|Kirill Gerstein also has an interest in tuning his pianos.|
No, he' s not saying "it's all good," but he declines to shelve an interest in jazz he's had since his childhood. It's right up there with classical music in his teaching activity, though as a performing artist he focuses on the classical repertoire.
And he dismisses any notion that artistic chauvinism — in the form of "only Russian pianists really know how to play Russian music" — is valid, either today or historically.
Interviewed by phone after a day of teaching in Boston, Gerstein was still focused on a collaboration he is a key part of between Boston Conservatory and the Berklee College of Music, his alma mater. "We want to create opportunities and spur the students of both schools," he said, alluding to widening the horizons of the classical musicians and the former, the jazz and pop concentrators at the latter.
"I'm not dismissing the model of instrumental studio teaching," he explained, "but I'm interested in seeing what we can do with technology and cross-pollination of styles. So it's not just sitting for hours on end practicing one piece of the repertoire, but for them to really develop the skills to see what they are playing." By that he means knowing music in context, both as distinct from other musical styles and in its original cultural setting.
"So many are not aware of the context of the music they play," said Gerstein, 35, whose joint appointment began Sept. 15 and is the first of its kind between the two schools. "They should know where it comes from, where it fits in historically." With his classical students, that means he wants them to know recordings by such giants as Sergei Rachmaninoff and Moriz Rosenthal. "Rosenthal is one step away from Liszt — how can we not be studying that? My students are only marginally aware of the greatest examples of performance art."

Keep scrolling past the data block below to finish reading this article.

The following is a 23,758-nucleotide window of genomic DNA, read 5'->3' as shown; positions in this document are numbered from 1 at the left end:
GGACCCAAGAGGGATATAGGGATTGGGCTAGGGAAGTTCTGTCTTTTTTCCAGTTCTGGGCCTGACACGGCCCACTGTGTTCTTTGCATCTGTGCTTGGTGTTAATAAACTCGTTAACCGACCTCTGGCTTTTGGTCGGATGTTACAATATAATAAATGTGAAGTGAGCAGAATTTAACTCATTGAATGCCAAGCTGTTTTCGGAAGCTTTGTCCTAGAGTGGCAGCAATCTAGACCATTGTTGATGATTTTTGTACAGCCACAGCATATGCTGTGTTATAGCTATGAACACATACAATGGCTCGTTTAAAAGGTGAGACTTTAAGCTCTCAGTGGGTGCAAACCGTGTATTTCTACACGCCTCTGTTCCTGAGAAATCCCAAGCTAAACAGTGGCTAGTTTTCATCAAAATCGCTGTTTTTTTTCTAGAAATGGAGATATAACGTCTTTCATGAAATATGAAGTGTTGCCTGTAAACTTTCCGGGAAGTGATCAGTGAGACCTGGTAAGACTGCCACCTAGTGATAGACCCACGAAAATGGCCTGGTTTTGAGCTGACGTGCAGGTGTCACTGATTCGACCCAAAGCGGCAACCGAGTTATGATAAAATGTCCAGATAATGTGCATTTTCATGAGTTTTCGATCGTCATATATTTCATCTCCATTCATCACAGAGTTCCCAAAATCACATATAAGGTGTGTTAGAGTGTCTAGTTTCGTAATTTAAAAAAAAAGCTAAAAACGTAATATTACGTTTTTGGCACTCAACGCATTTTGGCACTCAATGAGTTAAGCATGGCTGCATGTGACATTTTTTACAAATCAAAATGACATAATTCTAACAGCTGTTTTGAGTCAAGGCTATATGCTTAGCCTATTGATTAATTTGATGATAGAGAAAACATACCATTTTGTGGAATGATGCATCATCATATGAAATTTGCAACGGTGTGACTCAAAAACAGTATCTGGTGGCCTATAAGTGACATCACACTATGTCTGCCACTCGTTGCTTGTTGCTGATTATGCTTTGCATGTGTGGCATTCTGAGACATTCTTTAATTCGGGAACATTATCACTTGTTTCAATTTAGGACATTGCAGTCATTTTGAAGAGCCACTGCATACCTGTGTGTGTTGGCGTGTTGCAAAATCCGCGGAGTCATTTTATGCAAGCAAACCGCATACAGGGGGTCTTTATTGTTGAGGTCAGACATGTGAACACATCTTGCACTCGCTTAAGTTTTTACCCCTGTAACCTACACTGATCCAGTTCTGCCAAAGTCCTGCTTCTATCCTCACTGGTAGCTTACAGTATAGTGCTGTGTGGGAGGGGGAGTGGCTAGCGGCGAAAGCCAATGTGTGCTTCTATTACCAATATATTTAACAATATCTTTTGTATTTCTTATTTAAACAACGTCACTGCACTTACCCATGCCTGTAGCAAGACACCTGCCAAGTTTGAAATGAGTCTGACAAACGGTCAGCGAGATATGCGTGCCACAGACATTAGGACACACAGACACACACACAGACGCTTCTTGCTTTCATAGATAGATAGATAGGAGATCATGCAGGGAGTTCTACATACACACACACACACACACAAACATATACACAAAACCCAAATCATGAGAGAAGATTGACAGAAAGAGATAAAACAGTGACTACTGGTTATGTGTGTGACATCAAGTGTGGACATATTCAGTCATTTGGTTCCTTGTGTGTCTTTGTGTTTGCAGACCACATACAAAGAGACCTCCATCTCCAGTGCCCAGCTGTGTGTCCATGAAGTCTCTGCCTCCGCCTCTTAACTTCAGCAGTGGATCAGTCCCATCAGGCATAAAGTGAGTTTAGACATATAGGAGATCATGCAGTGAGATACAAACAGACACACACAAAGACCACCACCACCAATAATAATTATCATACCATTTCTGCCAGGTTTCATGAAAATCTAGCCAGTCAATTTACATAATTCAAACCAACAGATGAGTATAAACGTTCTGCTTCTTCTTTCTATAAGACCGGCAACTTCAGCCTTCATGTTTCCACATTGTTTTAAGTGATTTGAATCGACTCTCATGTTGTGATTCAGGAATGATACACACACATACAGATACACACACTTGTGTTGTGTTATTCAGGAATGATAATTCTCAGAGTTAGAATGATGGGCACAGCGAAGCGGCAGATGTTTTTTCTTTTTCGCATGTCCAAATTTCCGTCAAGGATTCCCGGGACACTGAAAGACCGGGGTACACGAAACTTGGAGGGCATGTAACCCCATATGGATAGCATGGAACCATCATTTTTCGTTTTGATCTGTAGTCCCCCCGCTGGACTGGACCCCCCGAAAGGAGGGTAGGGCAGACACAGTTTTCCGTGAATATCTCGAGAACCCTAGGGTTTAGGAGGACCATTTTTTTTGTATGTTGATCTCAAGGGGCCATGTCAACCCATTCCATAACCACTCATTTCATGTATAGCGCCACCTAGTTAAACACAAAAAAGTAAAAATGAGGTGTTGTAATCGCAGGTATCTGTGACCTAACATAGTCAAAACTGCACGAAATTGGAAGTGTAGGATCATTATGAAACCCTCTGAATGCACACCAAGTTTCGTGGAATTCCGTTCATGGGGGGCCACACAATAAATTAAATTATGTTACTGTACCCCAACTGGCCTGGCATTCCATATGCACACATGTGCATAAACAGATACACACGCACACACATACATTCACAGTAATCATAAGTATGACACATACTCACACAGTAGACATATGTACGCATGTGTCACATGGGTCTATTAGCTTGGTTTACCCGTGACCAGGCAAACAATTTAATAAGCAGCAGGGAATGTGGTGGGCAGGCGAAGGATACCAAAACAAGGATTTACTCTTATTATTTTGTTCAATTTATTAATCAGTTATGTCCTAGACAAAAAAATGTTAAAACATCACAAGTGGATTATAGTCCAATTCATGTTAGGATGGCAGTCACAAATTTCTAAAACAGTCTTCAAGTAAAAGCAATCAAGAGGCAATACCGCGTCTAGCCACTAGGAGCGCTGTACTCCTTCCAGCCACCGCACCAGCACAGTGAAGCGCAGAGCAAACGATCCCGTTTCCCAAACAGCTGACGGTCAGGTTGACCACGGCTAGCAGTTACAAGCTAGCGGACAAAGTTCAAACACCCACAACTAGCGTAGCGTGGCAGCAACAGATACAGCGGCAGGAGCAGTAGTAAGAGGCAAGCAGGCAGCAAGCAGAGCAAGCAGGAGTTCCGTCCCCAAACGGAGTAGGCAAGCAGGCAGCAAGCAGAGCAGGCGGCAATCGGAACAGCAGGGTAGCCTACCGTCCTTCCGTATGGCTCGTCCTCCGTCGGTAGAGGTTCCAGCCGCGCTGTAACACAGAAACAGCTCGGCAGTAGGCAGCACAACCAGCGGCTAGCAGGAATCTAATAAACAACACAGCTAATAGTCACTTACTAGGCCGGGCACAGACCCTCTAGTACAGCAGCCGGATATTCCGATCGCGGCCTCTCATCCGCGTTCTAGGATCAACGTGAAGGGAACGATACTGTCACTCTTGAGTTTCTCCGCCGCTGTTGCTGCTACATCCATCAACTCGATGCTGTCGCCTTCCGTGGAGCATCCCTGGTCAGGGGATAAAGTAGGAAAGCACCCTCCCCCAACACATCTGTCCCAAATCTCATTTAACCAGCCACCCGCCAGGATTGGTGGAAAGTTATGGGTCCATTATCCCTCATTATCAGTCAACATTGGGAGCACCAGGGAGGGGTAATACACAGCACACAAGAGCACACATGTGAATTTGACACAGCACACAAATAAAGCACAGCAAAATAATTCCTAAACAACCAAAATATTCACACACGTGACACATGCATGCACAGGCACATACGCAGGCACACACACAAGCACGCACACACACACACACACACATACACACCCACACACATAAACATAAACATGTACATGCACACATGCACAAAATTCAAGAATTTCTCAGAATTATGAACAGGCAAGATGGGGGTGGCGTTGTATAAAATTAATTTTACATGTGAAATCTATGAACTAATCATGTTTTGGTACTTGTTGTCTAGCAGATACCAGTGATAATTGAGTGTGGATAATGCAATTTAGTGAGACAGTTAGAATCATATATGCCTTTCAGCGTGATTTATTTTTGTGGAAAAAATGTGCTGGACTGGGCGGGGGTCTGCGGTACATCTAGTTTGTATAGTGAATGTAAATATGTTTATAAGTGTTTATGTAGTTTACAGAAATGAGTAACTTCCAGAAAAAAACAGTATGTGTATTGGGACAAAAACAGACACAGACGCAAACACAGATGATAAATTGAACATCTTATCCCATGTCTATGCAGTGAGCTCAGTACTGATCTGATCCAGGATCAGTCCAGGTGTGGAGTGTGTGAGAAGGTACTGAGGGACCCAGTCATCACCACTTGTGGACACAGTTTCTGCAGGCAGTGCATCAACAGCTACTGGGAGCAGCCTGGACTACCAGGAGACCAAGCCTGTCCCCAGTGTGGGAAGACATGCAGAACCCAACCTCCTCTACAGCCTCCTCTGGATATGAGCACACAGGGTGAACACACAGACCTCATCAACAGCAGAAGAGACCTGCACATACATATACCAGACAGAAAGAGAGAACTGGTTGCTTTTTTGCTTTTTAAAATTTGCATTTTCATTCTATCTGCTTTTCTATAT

Gerstein recently recorded the composer's conducting version of Tchaikovsky's Piano Concerto No. 1 in B-flat minor. The work is widely known through Van Cliburn's million-selling recording and also famous for its introductory theme, once the basis for a popular song, "Tonight We Love." The version everyone knows was published after Tchaikovsky's death. Right up to his death, the composer favored a score close to the original, which had been savaged in private by the key Russian musical figure Nikolai Rubinstein, who later championed it.
Comparing the two, Gerstein said: "I subscribe to the idea that this is what Tchaikovsky believed was the right version of this piece. It's much more lyrical and Schumannesque, rather than the sportive and athletic thing we're used to hearing.....This is Tchaikovsky; the other thing has been heavily tampered with."
Gerstein will play another famous Russian romantic concerto — Rachmaninoff's Third — on his return visit to the Indianapolis Symphony Orchestra next week. Is there something special a Russian pianist, steeped in his homeland's pianistic and cultural traditions, brings to such repertoire that is more genuine?
"It's an outdated concept," Gerstein, now an American citizen, answered immediately. "It's just kind of a nationalist, supremacist attempt to claim a certain area. When one grows up in certain surroundings and culture, you might have a particular attachment to this music and particular associations with it, but by no means is that necessarily the right one.
"Styles and teaching traditions have become further internationalized in this century. You're a mouse click away from what everyone else has been doing," he said. What's important and must be appreciated from one artist to another, he added, is "a specific performer's relationship to the music."